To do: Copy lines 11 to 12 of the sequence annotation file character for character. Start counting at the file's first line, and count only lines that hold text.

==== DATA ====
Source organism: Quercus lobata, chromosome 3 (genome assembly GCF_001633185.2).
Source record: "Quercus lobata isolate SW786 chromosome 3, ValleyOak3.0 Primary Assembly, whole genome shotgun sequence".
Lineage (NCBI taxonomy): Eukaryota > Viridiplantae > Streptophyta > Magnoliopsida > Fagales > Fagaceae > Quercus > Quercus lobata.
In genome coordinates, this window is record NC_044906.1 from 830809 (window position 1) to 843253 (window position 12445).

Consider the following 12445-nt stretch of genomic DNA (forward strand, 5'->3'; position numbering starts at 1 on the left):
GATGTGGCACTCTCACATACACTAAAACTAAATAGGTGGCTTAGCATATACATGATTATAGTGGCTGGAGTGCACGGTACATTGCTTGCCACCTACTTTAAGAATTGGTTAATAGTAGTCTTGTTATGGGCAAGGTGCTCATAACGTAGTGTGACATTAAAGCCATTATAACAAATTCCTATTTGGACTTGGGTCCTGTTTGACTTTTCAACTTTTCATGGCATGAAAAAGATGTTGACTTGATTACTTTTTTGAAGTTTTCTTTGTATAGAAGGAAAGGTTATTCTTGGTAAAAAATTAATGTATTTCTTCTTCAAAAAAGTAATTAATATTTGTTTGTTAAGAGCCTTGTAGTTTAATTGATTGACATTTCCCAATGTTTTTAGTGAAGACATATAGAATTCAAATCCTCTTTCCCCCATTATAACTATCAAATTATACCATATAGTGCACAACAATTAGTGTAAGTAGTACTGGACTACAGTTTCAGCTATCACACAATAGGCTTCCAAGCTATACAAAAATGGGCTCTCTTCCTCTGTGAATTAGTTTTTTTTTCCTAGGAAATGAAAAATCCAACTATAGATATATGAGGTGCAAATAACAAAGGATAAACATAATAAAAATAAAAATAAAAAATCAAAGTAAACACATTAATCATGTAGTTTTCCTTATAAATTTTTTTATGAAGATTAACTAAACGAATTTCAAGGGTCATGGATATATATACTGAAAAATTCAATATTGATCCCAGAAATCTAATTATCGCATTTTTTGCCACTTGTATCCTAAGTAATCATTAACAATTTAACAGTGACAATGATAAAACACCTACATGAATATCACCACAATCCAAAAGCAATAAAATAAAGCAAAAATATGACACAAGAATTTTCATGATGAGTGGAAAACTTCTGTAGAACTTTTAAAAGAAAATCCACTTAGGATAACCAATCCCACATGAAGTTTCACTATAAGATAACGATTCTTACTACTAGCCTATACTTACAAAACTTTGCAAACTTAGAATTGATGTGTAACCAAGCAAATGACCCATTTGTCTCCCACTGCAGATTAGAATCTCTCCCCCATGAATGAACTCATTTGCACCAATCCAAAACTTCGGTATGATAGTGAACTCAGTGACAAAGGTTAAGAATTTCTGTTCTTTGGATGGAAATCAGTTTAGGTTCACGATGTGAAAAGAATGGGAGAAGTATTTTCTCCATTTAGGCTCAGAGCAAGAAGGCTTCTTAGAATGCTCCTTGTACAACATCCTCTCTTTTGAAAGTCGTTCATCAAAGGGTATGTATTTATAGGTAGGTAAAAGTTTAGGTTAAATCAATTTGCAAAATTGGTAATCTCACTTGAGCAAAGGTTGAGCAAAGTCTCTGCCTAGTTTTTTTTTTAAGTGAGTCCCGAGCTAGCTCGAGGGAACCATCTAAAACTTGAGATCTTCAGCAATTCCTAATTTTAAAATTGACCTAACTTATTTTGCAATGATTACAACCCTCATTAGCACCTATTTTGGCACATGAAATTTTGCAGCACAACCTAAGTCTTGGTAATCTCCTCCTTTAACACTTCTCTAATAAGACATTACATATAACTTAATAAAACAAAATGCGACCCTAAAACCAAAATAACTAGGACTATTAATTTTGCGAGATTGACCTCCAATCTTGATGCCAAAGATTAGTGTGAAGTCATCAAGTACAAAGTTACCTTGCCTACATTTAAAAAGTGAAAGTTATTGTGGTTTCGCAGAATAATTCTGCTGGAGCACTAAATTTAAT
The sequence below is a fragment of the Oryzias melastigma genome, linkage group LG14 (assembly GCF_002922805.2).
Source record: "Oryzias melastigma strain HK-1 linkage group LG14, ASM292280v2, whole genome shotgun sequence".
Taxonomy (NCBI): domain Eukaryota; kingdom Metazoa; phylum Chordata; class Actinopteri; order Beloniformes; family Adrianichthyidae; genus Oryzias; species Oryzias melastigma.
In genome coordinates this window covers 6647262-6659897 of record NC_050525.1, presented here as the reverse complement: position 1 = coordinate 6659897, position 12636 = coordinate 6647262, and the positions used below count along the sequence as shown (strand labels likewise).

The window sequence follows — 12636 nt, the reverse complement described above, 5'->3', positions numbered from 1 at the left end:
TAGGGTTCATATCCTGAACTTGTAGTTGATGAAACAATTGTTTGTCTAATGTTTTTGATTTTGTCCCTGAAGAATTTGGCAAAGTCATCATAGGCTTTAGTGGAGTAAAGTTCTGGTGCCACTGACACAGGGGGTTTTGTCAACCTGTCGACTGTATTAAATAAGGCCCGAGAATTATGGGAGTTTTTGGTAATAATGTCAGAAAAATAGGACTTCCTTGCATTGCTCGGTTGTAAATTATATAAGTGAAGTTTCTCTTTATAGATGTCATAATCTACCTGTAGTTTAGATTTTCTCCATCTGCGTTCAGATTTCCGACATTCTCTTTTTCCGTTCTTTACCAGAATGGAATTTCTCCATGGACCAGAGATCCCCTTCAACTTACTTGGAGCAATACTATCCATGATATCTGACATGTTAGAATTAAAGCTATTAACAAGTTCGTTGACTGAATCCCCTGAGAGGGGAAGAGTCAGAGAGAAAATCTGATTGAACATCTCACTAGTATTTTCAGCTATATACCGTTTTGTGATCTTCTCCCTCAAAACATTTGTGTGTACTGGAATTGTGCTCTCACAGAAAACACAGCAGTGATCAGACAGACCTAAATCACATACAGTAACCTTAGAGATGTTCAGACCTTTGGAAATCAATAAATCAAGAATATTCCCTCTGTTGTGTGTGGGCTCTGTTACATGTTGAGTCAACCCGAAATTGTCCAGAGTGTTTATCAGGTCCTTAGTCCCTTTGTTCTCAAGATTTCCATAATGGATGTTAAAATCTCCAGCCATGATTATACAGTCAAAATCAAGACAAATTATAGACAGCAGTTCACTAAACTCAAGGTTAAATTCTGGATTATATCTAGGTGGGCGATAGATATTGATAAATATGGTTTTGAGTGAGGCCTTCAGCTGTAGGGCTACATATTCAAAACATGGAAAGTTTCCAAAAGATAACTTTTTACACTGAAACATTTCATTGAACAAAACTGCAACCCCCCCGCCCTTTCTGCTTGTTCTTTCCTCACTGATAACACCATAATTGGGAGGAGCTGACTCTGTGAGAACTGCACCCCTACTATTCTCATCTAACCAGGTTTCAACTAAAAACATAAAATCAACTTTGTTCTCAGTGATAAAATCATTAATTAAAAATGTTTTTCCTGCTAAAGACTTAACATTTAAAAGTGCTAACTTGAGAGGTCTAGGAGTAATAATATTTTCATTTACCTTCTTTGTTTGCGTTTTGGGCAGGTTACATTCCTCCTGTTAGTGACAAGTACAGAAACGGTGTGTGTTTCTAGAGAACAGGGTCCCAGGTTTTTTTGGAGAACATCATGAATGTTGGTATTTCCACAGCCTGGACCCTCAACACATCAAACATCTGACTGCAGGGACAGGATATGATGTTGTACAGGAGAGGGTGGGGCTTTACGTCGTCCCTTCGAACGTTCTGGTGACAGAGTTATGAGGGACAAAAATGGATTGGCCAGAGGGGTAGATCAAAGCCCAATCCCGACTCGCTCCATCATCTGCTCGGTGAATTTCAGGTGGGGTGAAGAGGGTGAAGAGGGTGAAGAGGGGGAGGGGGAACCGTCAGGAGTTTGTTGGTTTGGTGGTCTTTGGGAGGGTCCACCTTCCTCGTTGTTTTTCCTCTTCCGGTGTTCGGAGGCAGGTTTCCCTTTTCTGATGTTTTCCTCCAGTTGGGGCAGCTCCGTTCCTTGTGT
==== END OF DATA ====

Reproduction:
The window sequence follows — 12636 nt, the reverse complement described above, 5'->3', positions numbered from 1 at the left end:
TAGGGTTCATATCCTGAACTTGTAGTTGATGAAACAATTGTTTGTCTAATGTTTTTGATTTTGTCCCTGAAGAATTTGGCAAAGTCATCATAGGCTTTAGTGGAGTAAAGTTCTGGTGCCACTGACACAGGGGGTTTTGTCAACCTGTCGACTGTATTAAATAAGGCCCGAGAATTATGGGAGTTTTTGGTAATAATGTCAGAAAAATAGGACTTCCTTGCATTGCTCGGTTGTAAATTATATAAGTGAAGTTTCTCTTTATAGATGTCATAATCTACCTGTAGTTTAGATTTTCTCCATCTGCGTTCAGATTTCCGACATTCTCTTTTTCCGTTCTTTACCAGAATGGAATTTCTCCATGGACCAGAGATCCCCTTCAACTTACTTGGAGCAATACTATCCATGATATCTGACATGTTAGAATTAAAGCTATTAACAAGTTCGTTGACTGAATCCCCTGAGAGGGGAAGAGTCAGAGAGAAAATCTGATTGAACATCTCACTAGTATTTTCAGCTATATACCGTTTTGTGATCTTCTCCCTCAAAACATTTGTGTGTACTGGAATTGTGCTCTCACAGAAAACACAGCAGTGATCAGACAGACCTAAATCACATACAGTAACCTTAGAGATGTTCAGACCTTTGGAAATCAATAAATCAAGAATATTCCCTCTGTTGTGTGTGGGCTCTGTTACATGTTGAGTCAACCCGAAATTGTCCAGAGTGTTTATCAGGTCCTTAGTCCCTTTGTTCTCAAGATTTCCATAATGGATGTTAAAATCTCCAGCCATGATTATACAGTCAAAATCAAGACAAATTATAGACAGCAGTTCACTAAACTCAAGGTTAAATTCTGGATTATATCTAGGTGGGCGATAGATATTGATAAATATGGTTTTGAGTGAGGCCTTCAGCTGTAGGGCTACATATTCAAAACATGGAAAGTTTCCAAAAGATAACTTTTTACACTGAAACATTTCATTGAACAAAACTGCAACCCCCCCGCCCTTTCTGCTTGTTCTTTCCTCACTGATAACACCATAATTGGGAGGAGCTGACTCTGTGAGAACTGCACCCCTACTATTCTCATCTAACCAGGTTTCAACTAAAAACATAAAATCAACTTTGTTCTCAGTGATAAAATCATTAATTAAAAATGTTTTTCCTGCTAAAGACTTAACATTTAAAAGTGCTAACTTGAGAGGTCTAGGAGTAATAATATTTTCATTTACCTTCTTTGTTTGCGTTTTGGGCAGGTTACATTCCTCCTGTTAGTGACAAGTACAGAAACGGTGTGTGTTTCTAGAGAACAGGGTCCCAGGTTTTTTTGGAGAACATCATGAATGTTGGTATTTCCACAGCCTGGACCCTCAACACATCAAACATCTGACTGCAGGGACAGGATATGATGTTGTACAGGAGAGGGTGGGGCTTTACGTCGTCCCTTCGAACGTTCTGGTGACAGAGTTATGAGGGACAAAAATGGATTGGCCAGAGGGGTAGATCAAAGCCCAATCCCGACTCGCTCCATCATCTGCTCGGTGAATTTCAGGTGGGGTGAAGAGGGTGAAGAGGGTGAAGAGGGGGAGGGGGAACCGTCAGGAGTTTGTTGGTTTGGTGGTCTTTGGGAGGGTCCACCTTCCTCGTTGTTTTTCCTCTTCCGGTGTTCGGAGGCAGGTTTCCCTTTTCTGATGTTTTCCTCCAGTTGGGGCAGCTCCGTTCCTTGTGT